Structural Health Monitoring Strategies Using Traditional Sensors and Computer Vision
University of Kansas
Civil, Environmental & Architectural Engineering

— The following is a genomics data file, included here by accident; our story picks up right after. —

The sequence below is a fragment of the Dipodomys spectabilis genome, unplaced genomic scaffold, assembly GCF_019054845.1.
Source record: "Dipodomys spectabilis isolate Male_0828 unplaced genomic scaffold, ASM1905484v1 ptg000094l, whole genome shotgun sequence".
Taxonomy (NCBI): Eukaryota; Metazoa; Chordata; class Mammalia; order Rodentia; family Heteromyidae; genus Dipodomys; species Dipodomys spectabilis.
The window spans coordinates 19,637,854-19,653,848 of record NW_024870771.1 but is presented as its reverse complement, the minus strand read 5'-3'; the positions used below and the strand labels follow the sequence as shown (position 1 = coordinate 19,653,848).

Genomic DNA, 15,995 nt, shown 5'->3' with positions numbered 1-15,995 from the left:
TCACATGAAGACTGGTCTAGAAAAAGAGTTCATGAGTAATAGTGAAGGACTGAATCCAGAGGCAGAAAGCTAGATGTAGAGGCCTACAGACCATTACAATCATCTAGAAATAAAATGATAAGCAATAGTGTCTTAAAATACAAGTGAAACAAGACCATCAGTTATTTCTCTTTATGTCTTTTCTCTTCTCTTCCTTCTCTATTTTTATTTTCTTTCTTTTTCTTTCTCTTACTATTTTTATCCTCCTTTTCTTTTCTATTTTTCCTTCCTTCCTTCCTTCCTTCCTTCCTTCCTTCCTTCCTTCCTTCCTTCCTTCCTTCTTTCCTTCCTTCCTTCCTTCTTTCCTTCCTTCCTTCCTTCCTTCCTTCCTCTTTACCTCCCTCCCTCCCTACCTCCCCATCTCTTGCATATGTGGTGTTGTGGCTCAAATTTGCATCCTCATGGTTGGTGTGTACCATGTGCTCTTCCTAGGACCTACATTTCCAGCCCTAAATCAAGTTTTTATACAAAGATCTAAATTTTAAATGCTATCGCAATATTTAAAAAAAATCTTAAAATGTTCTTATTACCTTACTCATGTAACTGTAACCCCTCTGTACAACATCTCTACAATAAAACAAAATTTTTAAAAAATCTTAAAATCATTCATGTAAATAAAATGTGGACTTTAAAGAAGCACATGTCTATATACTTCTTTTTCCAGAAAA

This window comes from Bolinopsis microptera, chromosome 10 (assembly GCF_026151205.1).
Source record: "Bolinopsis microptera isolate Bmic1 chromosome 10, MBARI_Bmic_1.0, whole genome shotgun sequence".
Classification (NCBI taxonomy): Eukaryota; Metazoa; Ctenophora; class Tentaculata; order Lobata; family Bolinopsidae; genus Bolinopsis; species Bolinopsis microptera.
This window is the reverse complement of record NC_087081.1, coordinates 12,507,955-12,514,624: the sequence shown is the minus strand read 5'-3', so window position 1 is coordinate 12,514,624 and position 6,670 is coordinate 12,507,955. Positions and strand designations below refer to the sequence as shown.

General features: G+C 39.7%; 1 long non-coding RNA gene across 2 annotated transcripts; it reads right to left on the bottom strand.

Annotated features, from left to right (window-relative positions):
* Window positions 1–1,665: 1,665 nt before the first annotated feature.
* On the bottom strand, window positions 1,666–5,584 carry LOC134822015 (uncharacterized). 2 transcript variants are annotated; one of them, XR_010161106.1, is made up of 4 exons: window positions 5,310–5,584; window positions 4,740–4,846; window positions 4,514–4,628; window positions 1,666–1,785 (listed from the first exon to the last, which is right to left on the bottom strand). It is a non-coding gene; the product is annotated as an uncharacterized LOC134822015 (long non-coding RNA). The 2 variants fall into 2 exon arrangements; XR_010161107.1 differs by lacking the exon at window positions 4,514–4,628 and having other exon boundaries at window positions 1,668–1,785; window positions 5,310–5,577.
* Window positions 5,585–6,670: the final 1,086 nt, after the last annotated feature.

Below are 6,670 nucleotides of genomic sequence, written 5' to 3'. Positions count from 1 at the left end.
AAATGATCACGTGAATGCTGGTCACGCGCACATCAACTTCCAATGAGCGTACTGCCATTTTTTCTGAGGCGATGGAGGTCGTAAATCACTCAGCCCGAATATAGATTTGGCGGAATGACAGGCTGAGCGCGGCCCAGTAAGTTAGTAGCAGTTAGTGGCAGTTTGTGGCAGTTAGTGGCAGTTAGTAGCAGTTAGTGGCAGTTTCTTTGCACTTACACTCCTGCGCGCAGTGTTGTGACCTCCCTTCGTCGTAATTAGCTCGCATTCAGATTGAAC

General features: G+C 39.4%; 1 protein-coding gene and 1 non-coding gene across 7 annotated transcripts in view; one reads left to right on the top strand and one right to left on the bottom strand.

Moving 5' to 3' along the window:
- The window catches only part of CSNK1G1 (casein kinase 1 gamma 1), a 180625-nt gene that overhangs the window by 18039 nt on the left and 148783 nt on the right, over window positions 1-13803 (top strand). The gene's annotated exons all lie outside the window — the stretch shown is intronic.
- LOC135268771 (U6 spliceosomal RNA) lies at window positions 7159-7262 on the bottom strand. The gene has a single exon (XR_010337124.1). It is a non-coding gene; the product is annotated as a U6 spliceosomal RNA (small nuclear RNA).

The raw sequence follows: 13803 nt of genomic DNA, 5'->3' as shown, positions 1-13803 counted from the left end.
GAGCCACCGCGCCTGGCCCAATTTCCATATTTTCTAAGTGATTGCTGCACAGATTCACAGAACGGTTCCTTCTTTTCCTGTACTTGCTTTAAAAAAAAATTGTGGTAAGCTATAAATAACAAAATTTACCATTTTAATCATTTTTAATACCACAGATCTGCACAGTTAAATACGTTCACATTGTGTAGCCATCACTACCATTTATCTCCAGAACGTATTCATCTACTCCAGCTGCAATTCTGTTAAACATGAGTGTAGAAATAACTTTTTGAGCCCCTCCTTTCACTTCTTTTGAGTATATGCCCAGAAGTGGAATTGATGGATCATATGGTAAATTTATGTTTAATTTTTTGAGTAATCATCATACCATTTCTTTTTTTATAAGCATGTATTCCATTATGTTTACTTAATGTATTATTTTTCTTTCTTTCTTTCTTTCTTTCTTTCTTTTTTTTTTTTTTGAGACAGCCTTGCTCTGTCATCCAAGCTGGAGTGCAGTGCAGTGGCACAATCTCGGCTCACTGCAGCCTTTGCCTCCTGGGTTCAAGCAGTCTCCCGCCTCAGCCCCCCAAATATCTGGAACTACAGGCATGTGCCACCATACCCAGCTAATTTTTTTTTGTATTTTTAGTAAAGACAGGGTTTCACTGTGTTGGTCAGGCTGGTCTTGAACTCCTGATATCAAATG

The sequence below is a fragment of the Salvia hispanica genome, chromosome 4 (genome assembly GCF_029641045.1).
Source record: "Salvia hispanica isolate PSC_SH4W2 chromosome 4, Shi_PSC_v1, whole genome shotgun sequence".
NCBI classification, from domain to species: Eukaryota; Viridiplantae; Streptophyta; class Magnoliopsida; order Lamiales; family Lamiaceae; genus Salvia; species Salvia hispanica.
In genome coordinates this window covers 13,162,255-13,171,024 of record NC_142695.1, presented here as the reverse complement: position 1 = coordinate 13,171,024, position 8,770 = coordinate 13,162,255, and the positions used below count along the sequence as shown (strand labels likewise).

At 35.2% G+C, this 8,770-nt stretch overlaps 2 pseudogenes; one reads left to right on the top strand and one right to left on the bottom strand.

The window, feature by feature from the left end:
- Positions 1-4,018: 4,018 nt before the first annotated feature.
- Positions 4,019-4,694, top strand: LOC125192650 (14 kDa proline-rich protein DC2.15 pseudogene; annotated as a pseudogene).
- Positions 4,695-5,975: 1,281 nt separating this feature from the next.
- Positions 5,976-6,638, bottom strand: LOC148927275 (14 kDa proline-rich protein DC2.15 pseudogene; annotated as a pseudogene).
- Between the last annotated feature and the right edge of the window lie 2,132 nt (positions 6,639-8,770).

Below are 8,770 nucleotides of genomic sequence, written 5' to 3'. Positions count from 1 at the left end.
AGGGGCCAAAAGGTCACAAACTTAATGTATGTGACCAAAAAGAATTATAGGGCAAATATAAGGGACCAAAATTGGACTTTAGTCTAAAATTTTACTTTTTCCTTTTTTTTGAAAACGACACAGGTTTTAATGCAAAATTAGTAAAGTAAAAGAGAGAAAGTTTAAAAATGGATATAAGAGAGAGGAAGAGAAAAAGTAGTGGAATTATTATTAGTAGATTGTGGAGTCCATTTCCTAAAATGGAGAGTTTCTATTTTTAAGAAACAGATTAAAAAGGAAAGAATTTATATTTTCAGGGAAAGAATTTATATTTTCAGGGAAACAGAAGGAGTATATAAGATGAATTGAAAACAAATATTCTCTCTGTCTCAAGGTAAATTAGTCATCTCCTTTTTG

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The vibration-based condition assessment of structures is the predominant method in structural health monitoring. The condition assessment of structures can be determined through the response of structures (i.e., peak displacement and acceleration), or through change characterization (i.e., system and damage identification). This dissertation presents three improved strategies for structural health monitoring using traditional sensors and computer vision. One strategy uses data fusion of acceleration and strain to estimate the displacement of building structures subjected to nonstationary wind load. In particular, this study presents two methods (data fusion A and B) that can accurately estimate both components of the displacement–the pseudo-static and the dynamic components. The two methods are validated numerically using a 20-story structure and experimentally using a small-scale 6-story structure. The second strategy is based on a computer vision method for system identification using consumer-level cameras and small structural motions. The Kanade-Lucas-Tomasi (KLT) and the Phase-Based Motion Processing (PBMP) methods are adopted in the proposed method. The method is validated experimentally using two small-scale steel structures: a 6-story building and a single-span truss bridge. The third strategy relies on the use of computer vision in damage identification by means of the Damage Locating Vector (DLV) method. This study also investigated the impact of using aliased modes in damage identification. The small-scale truss bridge was used for numerical and experimental evaluations of computer vision in system and damage identifications.
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